MitraClip for Degenerative and Functional Mitral Regurgitation in High-Risk Patients
MitraClip was approved by the U.S. Food and Drug Administration (FDA) in October 2013 for the limited indication of asymptomatic degenerative mitral regurgitation (MR) in patients considered prohibitive risk for surgical mitral valve repair surgery. The exact language of the label is, "The MitraClip Clip Delivery System is indicated for the percutaneous reduction of significant symptomatic mitral regurgitation (MR ≥3+) due to primary abnormality of the mitral apparatus [degenerative MR] in patients who have been determined to be at prohibitive risk for mitral valve surgery by a heart team, which includes a cardiac surgeon experienced in mitral valve surgery and a cardiologist experienced in mitral valve disease, and in whom existing comorbidities would not preclude the expected benefit from reduction of the mitral regurgitation." Surgical repair for degenerative mitral regurgitation (DMR) in suitable surgical candidates is well established. The outcomes of surgical repair therapy are both highly successful and durable. Thus, the recommendation for use of percutaneous mitral repair is restricted to poor surgical candidates with DMR etiology.
The evidence base for MitraClip includes a randomized comparison with surgery and also several registries for patients with high risk for surgery. The MitraClip device has been compared with surgery in a randomized trial.1 After one year of follow-up, it was clear that the ability of MitraClip to reduce MR severity is less effective than standard surgery. It was also apparent that the less invasive procedure was safer, and that despite residual MR in many patients, reductions in left ventricular (LV) chamber volumes and clinical outcomes assessed by quality of life questionnaires were similar for MitraClip compared to surgery. Four- and five-year follow-up in these lower-risk patients has continued to verify the same findings.2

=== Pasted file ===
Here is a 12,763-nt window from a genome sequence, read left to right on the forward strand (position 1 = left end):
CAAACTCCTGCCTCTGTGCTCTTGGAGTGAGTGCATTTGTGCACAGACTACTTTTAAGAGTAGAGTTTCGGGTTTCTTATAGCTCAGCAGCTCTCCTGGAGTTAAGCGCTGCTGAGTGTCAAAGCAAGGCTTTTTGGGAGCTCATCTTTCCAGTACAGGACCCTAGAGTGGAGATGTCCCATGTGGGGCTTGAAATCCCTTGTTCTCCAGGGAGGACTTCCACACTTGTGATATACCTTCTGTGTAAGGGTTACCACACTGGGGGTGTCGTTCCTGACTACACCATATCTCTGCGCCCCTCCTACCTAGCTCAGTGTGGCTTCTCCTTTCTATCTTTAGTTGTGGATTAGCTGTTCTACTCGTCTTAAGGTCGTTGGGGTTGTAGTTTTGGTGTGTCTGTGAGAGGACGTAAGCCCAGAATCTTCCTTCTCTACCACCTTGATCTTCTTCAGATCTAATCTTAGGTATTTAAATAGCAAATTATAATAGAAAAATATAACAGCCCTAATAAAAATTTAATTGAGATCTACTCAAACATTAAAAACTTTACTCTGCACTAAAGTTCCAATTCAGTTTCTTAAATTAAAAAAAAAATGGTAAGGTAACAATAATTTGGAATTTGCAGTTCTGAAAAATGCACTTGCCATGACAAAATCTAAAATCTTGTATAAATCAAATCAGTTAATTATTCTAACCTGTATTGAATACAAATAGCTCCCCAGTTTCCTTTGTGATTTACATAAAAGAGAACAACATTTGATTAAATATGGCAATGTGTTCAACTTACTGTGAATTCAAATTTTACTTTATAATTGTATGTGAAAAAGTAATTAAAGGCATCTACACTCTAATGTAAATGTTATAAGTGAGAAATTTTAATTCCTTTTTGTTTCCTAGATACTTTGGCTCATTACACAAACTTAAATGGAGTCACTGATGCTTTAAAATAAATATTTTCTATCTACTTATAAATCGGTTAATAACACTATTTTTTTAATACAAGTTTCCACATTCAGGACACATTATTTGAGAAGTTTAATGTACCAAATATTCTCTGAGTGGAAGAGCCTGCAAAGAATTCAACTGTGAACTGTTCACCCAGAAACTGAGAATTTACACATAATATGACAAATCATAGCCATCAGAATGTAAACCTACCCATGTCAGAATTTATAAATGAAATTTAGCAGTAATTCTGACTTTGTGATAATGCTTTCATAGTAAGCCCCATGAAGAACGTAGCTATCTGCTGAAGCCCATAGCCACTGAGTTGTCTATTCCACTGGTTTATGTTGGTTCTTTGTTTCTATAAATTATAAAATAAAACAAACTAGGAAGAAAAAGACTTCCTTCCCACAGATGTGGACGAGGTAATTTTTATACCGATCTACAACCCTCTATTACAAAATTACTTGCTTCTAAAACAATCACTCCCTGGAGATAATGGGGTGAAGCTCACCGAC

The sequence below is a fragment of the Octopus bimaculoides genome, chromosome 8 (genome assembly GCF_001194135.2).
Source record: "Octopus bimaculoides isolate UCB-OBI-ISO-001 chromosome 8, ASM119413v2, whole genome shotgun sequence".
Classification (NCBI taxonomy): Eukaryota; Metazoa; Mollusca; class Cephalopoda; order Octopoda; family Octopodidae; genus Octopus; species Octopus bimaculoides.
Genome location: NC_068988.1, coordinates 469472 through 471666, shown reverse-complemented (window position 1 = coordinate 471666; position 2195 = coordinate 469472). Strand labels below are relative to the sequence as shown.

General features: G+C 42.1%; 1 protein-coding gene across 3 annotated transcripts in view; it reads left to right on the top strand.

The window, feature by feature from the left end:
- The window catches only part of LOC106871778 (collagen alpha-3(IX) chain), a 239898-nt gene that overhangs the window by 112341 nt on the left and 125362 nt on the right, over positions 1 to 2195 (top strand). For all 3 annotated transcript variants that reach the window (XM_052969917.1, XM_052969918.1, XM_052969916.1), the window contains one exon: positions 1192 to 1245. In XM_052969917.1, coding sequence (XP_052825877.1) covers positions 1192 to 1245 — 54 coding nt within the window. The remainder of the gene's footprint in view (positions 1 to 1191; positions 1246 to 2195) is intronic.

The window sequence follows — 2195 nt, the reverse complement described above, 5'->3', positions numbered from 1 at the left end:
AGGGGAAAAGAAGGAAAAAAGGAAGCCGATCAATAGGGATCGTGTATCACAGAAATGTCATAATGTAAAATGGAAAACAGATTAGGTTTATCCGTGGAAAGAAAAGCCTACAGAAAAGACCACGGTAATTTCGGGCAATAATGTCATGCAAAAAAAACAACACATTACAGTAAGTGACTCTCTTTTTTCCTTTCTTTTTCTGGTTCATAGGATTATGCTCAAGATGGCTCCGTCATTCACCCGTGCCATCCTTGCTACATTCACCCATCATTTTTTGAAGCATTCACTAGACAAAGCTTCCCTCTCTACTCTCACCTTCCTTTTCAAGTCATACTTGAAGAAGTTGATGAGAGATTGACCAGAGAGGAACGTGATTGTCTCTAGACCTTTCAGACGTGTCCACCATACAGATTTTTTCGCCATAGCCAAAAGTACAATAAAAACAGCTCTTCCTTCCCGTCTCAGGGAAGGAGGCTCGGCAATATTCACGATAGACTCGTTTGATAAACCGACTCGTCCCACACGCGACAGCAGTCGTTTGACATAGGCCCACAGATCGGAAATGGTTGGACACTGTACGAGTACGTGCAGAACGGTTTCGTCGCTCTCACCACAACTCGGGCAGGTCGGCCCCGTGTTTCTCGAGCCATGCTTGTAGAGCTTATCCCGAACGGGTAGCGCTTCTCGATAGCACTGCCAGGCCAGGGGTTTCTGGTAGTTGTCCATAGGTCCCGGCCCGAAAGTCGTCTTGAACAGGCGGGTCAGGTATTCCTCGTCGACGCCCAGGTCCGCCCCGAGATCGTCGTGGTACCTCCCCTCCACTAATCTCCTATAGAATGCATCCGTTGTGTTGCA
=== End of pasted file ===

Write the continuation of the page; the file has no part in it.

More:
A registry including only patients with high surgical risk for mitral therapy has also been conducted prospectively in the U.S.3 The registry included patients with predominantly functional MR and demonstrated that the MitraClip procedure can be performed with acceptable safety in very ill patients with consistent improvements in LV chamber dimensions, symptoms, and heart failure hospitalizations.4 An analysis of the subgroup with DMR and prohibitive surgical risk similarly showed acceptable procedural safety and, importantly, improvements in LV dimensions and symptoms. The risk and comorbidity of this subgroup is reflected by the mean Sosciety of Transthoracic Surgeons (STS) Risk Score of 13.2%, higher even that the mean Risk Score of 11.2% in the Placement of Aortic Transcatheter Valves (PARTNER) trial, Cohort B inoperable patients. The most striking finding in the registry is that the rate of hospitalizations for heart failure in this group of patients was reduced by almost three-quarters with MitraClip therapy. Thus, the clinical impact of MitraClip in this elderly, high-risk group is highly significant.